Venice Classics 2020: Tomás Gutiérrez Alea’s The Last Supper is a political allegory painted in explicitly religious shades
The Last Supper was a portrait of Cuba’s ambivalent attitude towards slavery. But the film’s title makes the religious statement equally obvious. Religion makes “slaves” of us.
By the time you read this, the Venice Film Festival will be underway, though not the Classics section, which was screened — due to COVID-related seating-capacity reasons — at the Il Cinema Ritrovato festival in Bologna.
One of the most fascinating films in the programme is a restored version of La última cena (The Last Supper), a 1976 Cuban drama by Tomás Gutiérrez Alea. It’s a rare creature: a political allegory painted in explicitly religious shades. It’s about a (white) sugar mill owner in eighteenth-century Havana and his (black) slaves. It’s also about the Holy Week, the seven days that lead to Easter Sunday, during which the events seen here are set.
The Last Supper, as painted by Leonardo da Vinci, shows Jesus with his 12 apostles: it’s the turbulent moment when the Son of God reveals that one of his apostles will betray him. The most (in)famous filmic appropriation (see video above) of this Biblical event is in Luis Buñuel’s Viridiana (1961), where the da Vinci painting is replicated with a bunch of beggars. The man in the place of Jesus is blind, which may be the director’s comment (attack?) on “blind faith”. The sequence ends with a woman flashing the people assembled at the table.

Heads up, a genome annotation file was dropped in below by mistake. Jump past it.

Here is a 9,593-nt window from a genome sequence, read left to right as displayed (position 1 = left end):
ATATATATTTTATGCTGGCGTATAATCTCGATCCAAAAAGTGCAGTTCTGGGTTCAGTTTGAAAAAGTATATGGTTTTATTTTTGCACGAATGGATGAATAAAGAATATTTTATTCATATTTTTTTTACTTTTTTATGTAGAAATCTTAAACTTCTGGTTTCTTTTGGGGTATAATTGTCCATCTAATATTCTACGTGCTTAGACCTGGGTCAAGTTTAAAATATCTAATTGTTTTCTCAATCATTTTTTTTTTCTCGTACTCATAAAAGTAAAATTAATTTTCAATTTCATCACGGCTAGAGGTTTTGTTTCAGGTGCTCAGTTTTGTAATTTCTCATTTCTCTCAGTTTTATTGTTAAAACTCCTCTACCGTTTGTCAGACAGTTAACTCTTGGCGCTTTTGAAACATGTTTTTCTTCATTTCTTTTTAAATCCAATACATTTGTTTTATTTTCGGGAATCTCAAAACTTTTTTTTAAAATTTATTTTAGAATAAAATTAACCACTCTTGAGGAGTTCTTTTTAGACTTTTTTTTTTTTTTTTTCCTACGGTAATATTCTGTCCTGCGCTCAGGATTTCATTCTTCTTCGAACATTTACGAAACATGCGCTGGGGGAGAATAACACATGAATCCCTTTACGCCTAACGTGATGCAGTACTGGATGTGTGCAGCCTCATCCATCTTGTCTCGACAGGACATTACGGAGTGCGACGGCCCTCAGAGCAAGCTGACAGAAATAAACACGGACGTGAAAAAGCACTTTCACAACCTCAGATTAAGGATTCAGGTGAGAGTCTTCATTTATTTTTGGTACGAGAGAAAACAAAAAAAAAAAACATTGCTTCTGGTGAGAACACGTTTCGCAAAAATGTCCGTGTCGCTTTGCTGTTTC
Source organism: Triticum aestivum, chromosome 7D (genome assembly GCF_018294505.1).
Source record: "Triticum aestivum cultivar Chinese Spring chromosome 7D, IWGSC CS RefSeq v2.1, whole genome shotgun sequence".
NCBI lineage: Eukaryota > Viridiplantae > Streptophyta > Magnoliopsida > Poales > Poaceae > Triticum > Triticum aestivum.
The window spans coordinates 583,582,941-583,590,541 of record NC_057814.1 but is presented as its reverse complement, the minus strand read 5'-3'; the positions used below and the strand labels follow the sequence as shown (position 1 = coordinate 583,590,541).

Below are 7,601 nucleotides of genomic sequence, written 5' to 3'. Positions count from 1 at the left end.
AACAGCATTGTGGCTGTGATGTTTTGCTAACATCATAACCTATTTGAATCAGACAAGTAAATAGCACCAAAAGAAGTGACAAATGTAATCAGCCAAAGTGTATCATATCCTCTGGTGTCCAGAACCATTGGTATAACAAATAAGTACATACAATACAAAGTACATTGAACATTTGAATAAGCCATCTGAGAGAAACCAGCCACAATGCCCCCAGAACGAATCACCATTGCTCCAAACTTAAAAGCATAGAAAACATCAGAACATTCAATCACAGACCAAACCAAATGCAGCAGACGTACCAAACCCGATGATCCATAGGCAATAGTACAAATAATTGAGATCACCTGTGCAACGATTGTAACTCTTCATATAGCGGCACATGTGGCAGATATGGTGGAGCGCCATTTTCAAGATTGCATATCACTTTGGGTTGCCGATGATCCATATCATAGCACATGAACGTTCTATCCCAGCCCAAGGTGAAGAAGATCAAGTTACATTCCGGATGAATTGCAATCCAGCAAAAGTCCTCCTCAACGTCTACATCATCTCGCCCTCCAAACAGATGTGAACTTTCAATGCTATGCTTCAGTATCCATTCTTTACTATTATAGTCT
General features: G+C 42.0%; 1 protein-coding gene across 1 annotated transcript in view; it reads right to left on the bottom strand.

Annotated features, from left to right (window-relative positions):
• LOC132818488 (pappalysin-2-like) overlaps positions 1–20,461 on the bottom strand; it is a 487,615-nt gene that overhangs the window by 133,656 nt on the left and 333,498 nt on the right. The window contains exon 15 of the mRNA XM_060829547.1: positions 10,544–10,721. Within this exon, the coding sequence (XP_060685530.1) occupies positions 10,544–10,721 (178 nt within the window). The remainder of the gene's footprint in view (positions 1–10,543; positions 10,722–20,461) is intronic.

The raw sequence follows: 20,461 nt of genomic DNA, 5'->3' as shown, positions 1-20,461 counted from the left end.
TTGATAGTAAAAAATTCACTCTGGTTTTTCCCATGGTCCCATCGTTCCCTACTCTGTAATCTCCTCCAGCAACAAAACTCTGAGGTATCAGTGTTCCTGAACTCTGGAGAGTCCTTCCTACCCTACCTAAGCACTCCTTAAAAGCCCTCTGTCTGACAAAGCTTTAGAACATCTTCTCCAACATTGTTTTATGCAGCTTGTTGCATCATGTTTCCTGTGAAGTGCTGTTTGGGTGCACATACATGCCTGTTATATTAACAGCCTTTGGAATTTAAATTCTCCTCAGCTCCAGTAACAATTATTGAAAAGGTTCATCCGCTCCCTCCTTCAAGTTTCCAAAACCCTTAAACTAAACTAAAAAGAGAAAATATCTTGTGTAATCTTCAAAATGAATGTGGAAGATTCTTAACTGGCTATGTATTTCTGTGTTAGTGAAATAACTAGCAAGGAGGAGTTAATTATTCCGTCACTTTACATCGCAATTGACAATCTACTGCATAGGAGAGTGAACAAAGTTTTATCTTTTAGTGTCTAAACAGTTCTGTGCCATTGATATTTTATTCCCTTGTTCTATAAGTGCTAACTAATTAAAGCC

The replication of the da Vinci painting in La última cena is much milder, in the sense that it isn’t blasphemous and it didn’t lead to denunciations from the Church, as was the case with the Buñuel film. But here, too, some very important commentary is being made. The owner of the sugar mill, a religious man known only as the Count, decides to invite twelve slaves to his home for supper. This sounds warped, but then, so is the way the people in these surroundings interpret religion.
Consider the speech the local priest gives some of the slaves, in an early scene. He talks about heaven as a place you can be with God, live in His house, eat at His table, with the Virgin Mary, and all the angels and saints. It’s a place where nobody gives orders, nobody is bad, nobody fights or gets mad. It’s a place where nobody says this is mine or this is yours, because everybody’s got enough. It doesn’t occur to the priest that this equality — this idea of heaven — could very well be implemented here, if the master-slave relationship were transformed into, say, an arrangement where these men are paid for their labour.
A most horrible thing happens even as these words are being uttered. A slave who attempted to run away is brought in and seated with the others. One of his ears has been chopped off, as punishment. But all the priest says is: “You want to go (to heaven)? Well, to go, you have to be pure and keep all the Commandments. The slave has to be good and serve his master, because God says so. God says to love your master very much.” The priest has essentially invented an eleventh Commandment: Thou shalt be a loyal slave.